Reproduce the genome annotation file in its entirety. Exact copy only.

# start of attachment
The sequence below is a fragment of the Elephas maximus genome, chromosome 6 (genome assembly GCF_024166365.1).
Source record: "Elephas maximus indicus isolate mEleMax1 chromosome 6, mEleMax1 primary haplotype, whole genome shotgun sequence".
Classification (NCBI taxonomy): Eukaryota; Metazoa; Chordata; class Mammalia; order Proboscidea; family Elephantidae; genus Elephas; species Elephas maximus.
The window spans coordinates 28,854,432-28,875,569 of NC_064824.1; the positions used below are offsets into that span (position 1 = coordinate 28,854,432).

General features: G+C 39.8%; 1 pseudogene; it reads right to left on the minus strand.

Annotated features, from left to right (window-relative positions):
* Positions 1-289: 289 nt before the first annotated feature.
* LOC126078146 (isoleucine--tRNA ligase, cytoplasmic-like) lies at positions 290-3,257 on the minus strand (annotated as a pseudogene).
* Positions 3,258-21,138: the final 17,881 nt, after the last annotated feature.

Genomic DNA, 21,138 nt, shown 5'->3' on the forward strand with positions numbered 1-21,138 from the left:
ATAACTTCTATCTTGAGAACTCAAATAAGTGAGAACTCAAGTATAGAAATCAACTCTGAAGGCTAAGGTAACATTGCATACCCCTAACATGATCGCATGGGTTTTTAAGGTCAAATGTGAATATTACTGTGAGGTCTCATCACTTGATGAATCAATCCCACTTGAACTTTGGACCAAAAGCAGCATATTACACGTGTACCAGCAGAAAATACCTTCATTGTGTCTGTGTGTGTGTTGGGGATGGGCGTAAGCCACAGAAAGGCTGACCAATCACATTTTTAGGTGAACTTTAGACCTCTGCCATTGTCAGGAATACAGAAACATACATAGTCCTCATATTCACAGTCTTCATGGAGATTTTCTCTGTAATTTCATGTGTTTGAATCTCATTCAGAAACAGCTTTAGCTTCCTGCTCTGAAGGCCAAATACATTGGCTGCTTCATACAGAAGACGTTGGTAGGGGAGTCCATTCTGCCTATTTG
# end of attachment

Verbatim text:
The sequence below is a fragment of the Elephas maximus genome, chromosome 6 (genome assembly GCF_024166365.1).
Source record: "Elephas maximus indicus isolate mEleMax1 chromosome 6, mEleMax1 primary haplotype, whole genome shotgun sequence".
Classification (NCBI taxonomy): Eukaryota; Metazoa; Chordata; class Mammalia; order Proboscidea; family Elephantidae; genus Elephas; species Elephas maximus.
The window spans coordinates 28,854,432-28,875,569 of NC_064824.1; the positions used below are offsets into that span (position 1 = coordinate 28,854,432).

General features: G+C 39.8%; 1 pseudogene; it reads right to left on the minus strand.

Annotated features, from left to right (window-relative positions):
* Positions 1-289: 289 nt before the first annotated feature.
* LOC126078146 (isoleucine--tRNA ligase, cytoplasmic-like) lies at positions 290-3,257 on the minus strand (annotated as a pseudogene).
* Positions 3,258-21,138: the final 17,881 nt, after the last annotated feature.

Genomic DNA, 21,138 nt, shown 5'->3' on the forward strand with positions numbered 1-21,138 from the left:
ATAACTTCTATCTTGAGAACTCAAATAAGTGAGAACTCAAGTATAGAAATCAACTCTGAAGGCTAAGGTAACATTGCATACCCCTAACATGATCGCATGGGTTTTTAAGGTCAAATGTGAATATTACTGTGAGGTCTCATCACTTGATGAATCAATCCCACTTGAACTTTGGACCAAAAGCAGCATATTACACGTGTACCAGCAGAAAATACCTTCATTGTGTCTGTGTGTGTGTTGGGGATGGGCGTAAGCCACAGAAAGGCTGACCAATCACATTTTTAGGTGAACTTTAGACCTCTGCCATTGTCAGGAATACAGAAACATACATAGTCCTCATATTCACAGTCTTCATGGAGATTTTCTCTGTAATTTCATGTGTTTGAATCTCATTCAGAAACAGCTTTAGCTTCCTGCTCTGAAGGCCAAATACATTGGCTGCTTCATACAGAAGACGTTGGTAGGGGAGTCCATTCTGCCTATTTG